Hundreds of people marched outside the prime minister’s office on Sunday, demanding that the government fulfill a decision made two years ago and transport thousands of members of the Falashmura community in Ethiopia to Israel. Among those demonstrating was Likud MK David Amsalem, head of the Knesset Interior Committee, who was quoted by Israel Radio Monday as saying that he “failed to understand my government’s actions on this matter. If we were talking about 9,000 blond and blue-eyed children I am sure it would have been done yesterday.”
Those 9,000 children are among the many thousands more of the community who are in holding camps run by Israel in Gondar and Addis Ababa. Israel in 2010 declared that it had completed the aliyah of the ancient Ethiopian Jewish community. The Falashmura were not necessarily part of the community, as some had intermarried or converted to various religions, but many maintained family ties and traditions tying them to the community proper. Many of those attending Sunday’s rally showed pictures of their relatives, whom they said were waiting to come to Israel.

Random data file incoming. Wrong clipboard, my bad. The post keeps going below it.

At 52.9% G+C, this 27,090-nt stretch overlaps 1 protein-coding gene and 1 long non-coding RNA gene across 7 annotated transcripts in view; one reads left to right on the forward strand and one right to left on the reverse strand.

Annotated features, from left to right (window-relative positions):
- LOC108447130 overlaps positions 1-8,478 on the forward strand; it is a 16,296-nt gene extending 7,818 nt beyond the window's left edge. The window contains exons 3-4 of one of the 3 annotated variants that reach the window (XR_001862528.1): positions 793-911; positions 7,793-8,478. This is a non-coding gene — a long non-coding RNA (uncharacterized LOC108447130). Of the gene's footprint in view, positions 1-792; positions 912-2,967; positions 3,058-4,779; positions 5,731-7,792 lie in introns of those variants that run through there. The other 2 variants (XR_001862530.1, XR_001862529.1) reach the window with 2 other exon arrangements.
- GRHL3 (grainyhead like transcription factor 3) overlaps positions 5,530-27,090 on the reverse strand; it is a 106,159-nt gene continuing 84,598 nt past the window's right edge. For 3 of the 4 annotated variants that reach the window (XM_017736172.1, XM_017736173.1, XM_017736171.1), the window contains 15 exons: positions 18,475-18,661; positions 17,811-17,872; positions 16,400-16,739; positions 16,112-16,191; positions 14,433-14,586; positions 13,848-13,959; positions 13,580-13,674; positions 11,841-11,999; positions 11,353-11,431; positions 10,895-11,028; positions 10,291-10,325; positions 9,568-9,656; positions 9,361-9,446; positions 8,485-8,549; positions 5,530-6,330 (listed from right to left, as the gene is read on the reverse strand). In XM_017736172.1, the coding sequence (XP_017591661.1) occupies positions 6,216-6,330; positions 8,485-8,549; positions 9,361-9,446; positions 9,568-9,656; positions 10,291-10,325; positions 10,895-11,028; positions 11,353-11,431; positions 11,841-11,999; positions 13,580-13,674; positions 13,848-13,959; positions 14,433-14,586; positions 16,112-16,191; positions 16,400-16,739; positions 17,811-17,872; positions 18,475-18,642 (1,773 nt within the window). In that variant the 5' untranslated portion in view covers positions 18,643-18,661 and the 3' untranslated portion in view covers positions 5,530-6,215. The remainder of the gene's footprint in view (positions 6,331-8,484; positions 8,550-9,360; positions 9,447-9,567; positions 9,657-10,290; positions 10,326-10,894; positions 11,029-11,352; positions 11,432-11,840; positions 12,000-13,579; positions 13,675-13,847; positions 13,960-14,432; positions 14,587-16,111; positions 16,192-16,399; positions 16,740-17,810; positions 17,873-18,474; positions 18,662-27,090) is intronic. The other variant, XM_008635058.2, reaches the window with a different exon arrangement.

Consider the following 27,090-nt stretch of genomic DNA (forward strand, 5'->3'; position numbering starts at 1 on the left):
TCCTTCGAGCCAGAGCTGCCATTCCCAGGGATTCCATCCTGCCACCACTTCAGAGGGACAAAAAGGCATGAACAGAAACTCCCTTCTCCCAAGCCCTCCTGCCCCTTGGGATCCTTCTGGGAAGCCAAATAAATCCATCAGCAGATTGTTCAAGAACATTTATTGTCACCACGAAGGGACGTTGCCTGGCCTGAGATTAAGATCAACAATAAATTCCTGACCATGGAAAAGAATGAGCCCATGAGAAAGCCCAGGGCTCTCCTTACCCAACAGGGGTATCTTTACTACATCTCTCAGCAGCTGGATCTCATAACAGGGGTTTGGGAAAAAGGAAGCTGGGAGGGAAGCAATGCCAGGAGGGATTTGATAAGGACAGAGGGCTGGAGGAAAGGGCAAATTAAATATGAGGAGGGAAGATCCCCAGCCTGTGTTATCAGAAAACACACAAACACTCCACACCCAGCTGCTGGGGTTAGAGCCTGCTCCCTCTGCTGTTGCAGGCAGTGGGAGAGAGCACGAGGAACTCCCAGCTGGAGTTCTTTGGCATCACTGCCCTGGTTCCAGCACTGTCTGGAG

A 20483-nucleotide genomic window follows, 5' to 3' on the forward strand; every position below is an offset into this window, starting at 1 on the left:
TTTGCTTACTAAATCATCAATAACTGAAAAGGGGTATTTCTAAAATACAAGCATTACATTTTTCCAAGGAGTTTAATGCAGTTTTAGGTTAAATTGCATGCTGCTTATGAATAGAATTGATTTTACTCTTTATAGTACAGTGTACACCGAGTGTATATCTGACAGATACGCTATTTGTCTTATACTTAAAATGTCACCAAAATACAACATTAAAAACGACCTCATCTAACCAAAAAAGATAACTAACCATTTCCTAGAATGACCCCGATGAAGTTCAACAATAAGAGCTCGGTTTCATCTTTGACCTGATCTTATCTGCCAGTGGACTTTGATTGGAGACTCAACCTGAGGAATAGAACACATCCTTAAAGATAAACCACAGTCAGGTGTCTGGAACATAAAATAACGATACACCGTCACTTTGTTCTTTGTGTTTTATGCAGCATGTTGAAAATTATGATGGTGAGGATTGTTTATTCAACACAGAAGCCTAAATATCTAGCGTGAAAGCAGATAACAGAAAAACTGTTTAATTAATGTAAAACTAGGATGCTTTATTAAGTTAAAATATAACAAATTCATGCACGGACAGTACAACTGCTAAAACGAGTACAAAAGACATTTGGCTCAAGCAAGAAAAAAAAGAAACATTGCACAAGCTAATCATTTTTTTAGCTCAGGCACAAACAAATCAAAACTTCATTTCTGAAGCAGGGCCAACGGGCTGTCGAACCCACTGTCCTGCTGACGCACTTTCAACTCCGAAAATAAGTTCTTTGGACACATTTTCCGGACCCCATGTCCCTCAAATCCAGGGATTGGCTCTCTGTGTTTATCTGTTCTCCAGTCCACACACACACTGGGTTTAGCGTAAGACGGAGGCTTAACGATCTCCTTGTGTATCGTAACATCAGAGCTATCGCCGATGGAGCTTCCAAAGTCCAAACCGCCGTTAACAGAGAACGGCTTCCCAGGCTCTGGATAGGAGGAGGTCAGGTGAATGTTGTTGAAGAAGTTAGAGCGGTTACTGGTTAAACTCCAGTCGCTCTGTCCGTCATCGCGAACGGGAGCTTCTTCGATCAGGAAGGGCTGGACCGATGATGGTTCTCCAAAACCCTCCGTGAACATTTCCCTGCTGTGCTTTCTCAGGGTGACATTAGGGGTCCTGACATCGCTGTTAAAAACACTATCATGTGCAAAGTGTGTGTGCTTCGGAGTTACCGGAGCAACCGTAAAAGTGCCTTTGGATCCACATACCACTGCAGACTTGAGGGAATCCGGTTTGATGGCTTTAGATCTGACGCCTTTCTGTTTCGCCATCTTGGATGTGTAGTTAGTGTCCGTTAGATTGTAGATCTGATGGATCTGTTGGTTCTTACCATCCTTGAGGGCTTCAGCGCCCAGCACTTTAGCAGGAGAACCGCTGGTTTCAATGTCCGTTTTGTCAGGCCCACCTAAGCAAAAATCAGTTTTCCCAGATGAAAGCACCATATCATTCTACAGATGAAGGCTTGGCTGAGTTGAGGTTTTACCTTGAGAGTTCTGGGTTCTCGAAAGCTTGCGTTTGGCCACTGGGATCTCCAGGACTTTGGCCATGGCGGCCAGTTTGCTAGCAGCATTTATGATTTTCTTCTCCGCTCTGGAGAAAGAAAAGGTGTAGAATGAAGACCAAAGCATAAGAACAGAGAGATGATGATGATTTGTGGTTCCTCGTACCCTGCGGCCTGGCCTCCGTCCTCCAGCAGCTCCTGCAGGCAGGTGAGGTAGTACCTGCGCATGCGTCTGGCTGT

According to MK Avraham Nagosa (Likud), “the time has come to cancel this racist and unfair edict. We must fulfill the promise that we made to these people.” Nagosa said that as long as the government did not approve the immigration of the Falashmura, it could not count on his vote in crucial parliamentary votes – and with a coalition with a bare majority of one vote, that decision could be a fateful one for Prime Minister Binyamin Netanyahu, he said.
Amsalem aded that he had recently been on a visit to meet members of the community, and had seen that they are “just like us. It is unfair of the government to allow immigration from all countries except Ethiopia. Instead of filling the Jewish cemeteries there with their bodies, we should allow them to come to Israel.” He, too, declared that he would withhold his vote on parliamentary matters unless the group was brought to Israel.
Immigration of the Falashmura was authorized by the government in 2015, but the decision has been held up over disputes as to how the operation would be paid for.